Things I learned putting together a writer’s CV

So I’ve recently been pitching articles to magazines and applying for journalism work experience, some of which required me to put together a ‘writer’s CV’ and an online portfolio of existing work. I’ve managed to publish a few creative and factual pieces, all on scattered websites and for free, but I’ve been pretty disorganised about keeping note of what was published where, so tracking them all down meant a lengthy and frequently revelatory odyssey through my preoccupations and writing styles of the past.

Last term, I went to Unisex, a piece of verbatim theatre at my university made up of anonymously submitted pieces students had written about what they thought of sex. I’d submitted to it, so of course I sat through on the edge of my seat, waiting to hear my story. But reading something you’ve written aloud is the best way to see the flaws in it, and having it acted out in front of you was even more intensely so. All I could think during my piece was “Ouch, that’s a really clumsy sentence” and “But that doesn’t convey how I experienced it at all” and “Why the hell didn’t I edit this thing before I sent it in?” Re-reading my old work frequently re-played the process,  and at the distance of years, it was almost as effective as hearing it aloud for bringing me these new revelations, usually about my mistakes:

1. When I was at school and did a work experience placement with a local newspaper, I didn’t have access to the programme for updating the paper’s website, so my supervisor at the placement published all my hard-hitting reports on school fairs and hedgehog charity appeals for me, under his own name. He meant well, but it now looks like an archive of stuff he wrote, and I’ve got nothing to show for that week.

2. A review I wrote for a magazine is on their website with bizarre italics formatting in the title that doesn’t make any sense. Cringe.

3. A short story I wrote when I was 16 and had never actually booked a train ticket and didn’t do any research for is set in a train station and has a wild inaccuracy about the price of a train ticket from London to Liverpool in the opening sentence. Cringe.

4. A poem from 2011 has been online in my name for three years with the protagonist’s name misspelled in the poem’s title. Cringe.

5. Every post I’ve written on this blog has had at least one view. I honestly wasn’t expecting that.

6. My most-viewed post is my review of The Wipers Times, and my third-most viewed is my ‘review’ of The Musketeers. I don’t watch enough TV to write about it often, but a lot of people seem to want to read about it.

7. If I type my name into the search function of the website for Young Writer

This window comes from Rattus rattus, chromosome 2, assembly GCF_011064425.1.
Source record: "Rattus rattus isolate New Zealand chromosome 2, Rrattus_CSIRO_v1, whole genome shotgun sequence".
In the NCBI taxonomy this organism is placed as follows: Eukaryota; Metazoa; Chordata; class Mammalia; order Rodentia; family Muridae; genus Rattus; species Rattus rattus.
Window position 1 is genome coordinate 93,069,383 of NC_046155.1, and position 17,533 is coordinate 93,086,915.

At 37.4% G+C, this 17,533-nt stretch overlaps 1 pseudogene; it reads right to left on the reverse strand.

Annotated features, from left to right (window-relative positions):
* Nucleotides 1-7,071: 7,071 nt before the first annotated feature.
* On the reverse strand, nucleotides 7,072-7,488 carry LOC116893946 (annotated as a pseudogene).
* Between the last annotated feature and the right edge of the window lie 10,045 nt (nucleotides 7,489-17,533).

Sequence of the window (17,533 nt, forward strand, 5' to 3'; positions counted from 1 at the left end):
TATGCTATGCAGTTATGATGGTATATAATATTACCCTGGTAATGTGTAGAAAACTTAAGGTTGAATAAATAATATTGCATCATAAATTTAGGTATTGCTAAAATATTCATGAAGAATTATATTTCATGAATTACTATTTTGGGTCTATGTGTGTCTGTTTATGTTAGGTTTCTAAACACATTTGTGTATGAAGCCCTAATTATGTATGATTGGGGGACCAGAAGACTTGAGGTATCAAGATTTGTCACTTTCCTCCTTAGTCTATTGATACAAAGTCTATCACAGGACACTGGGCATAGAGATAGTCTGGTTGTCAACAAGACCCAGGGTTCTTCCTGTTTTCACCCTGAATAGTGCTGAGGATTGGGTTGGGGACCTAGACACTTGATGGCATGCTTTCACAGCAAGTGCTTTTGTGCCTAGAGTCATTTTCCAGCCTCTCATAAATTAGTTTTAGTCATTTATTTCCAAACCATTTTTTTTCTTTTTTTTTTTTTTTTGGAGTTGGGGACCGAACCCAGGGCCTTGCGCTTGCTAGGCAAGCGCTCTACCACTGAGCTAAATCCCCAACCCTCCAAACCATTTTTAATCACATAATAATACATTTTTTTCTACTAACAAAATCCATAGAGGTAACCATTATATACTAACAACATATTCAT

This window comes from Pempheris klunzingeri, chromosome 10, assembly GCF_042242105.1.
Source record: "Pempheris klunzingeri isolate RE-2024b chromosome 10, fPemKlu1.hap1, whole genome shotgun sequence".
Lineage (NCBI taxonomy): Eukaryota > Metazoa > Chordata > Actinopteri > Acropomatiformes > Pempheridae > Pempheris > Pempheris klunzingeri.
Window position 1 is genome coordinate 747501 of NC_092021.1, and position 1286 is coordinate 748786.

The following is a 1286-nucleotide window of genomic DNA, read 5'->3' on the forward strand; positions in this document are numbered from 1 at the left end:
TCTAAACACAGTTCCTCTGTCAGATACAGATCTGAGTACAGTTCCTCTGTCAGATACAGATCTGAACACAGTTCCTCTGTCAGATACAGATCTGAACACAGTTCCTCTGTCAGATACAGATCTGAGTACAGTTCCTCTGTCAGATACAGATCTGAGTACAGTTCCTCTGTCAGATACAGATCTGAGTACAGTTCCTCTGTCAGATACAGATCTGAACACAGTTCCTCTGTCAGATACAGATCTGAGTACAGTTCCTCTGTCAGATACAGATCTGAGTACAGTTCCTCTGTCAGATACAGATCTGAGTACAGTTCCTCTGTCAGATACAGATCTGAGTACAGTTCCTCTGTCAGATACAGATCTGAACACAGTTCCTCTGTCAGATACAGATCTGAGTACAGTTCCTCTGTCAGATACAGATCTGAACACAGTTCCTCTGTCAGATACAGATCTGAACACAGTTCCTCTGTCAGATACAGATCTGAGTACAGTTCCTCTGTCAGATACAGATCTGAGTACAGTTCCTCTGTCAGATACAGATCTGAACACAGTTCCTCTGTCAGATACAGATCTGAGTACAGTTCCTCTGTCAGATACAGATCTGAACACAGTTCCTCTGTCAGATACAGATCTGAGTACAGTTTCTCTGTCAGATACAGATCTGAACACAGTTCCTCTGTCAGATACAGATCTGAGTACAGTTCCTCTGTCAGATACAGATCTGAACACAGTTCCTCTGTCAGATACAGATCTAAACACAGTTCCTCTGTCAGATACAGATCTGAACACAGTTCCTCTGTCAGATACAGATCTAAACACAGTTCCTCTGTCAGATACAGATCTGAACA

8. Search terms people have used to find this blog vary from the cheering, such as ‘why men speak more in group discussion’ (somewhere in the world someone is wondering about the exact same things I wonder about! And, through the magic of Google, found my thoughts on them! I hope you found my post helpful, random reader, it’s the least I can do for you making my day!) to the… less cheering (‘girl with the dragon tattoo anal rape scene’.)

9. I was published in the 2008 Red House Young Writer’s Yearbook. I had completely forgotten this, and have absolutely no memory of writing the story that was published, so it’s quite bizarre to be confronted with proof that it exists. I wrote it when I was fourteen, so obviously I couldn’t bear to read it now beyond shame-skimming, but apparently it’s called ‘The Dark Sea’ and must have been written shortly after I read ‘Not Waving But Drowning’ for the first time. It’s narrated by someone who’s doggy-paddling in the middle of the sea at night for reasons which are never made clear, and dreads going under and desperately struggles to make it back to land in what might just be an unsubtle metaphor for adolescent alienation. Dear God, is it bad.

10. Emily Dickinson is my heroine, but until I Googled ‘drowning poem’ just now, I didn’t know she wrote a poem about drowning that’s as wise and beautiful as all her other poems. Or, when I tried to find it again just now, that ’emily dickinson drowned kittens’ is a more popular search term than the search for the poem. Or that she actually did, according to Lyndall Gordon’s biography, which I’ve read, although I’d forgotten that particular fact much like I’d forgotten ‘The Dark Sea’. So that punctures my admiration for her – I’m fine with knowing that a writer I despise, like Radclyffe Hall, ‘ditched pets because of defects’, but I’m staring at the photograph of Emily on my noticeboard in shock and betrayal as I write this.

Ah, well. Emily Dickinson drowned kittens, and probably had a collection of not-very-good writing on an eclectic range of subjects from her teenage years among the manuscripts in the Amherst house, because possibly even a great writer isn’t perfect and anyone who ever wants to be a good writer needs to be a bad writer for a long time first.While editing my first draft of this blog post, I’ve swapped ‘eclectic’ for ‘eccentric’, ‘punctured’ for ‘punctuated’, and, most meta of all, ‘misspelled’ for ‘mispelled’. Because possibly the way to become a good writer is to learn from being a bad one, and the main lesson I’ve learned from putting together my writer’s CV is to always, always, double and triple-check and edit.

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